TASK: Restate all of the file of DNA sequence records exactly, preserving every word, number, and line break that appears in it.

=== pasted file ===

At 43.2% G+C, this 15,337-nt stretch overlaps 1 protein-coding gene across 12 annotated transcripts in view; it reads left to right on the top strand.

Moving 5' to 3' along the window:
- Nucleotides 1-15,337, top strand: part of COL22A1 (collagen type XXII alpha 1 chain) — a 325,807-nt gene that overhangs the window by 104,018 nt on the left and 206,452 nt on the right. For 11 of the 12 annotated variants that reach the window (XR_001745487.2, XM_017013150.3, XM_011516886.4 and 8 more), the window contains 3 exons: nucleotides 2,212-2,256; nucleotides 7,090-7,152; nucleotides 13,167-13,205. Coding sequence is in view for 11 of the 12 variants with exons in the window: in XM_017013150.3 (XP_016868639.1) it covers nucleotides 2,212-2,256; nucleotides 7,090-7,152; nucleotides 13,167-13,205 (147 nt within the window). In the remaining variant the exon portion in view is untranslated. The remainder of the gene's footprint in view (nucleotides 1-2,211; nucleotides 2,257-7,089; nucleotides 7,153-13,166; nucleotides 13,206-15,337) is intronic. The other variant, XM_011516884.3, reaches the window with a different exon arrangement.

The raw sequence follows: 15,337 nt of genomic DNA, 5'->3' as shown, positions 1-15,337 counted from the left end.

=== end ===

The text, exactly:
At 43.2% G+C, this 15,337-nt stretch overlaps 1 protein-coding gene across 12 annotated transcripts in view; it reads left to right on the top strand.

Moving 5' to 3' along the window:
- Nucleotides 1-15,337, top strand: part of COL22A1 (collagen type XXII alpha 1 chain) — a 325,807-nt gene that overhangs the window by 104,018 nt on the left and 206,452 nt on the right. For 11 of the 12 annotated variants that reach the window (XR_001745487.2, XM_017013150.3, XM_011516886.4 and 8 more), the window contains 3 exons: nucleotides 2,212-2,256; nucleotides 7,090-7,152; nucleotides 13,167-13,205. Coding sequence is in view for 11 of the 12 variants with exons in the window: in XM_017013150.3 (XP_016868639.1) it covers nucleotides 2,212-2,256; nucleotides 7,090-7,152; nucleotides 13,167-13,205 (147 nt within the window). In the remaining variant the exon portion in view is untranslated. The remainder of the gene's footprint in view (nucleotides 1-2,211; nucleotides 2,257-7,089; nucleotides 7,153-13,166; nucleotides 13,206-15,337) is intronic. The other variant, XM_011516884.3, reaches the window with a different exon arrangement.

The raw sequence follows: 15,337 nt of genomic DNA, 5'->3' as shown, positions 1-15,337 counted from the left end.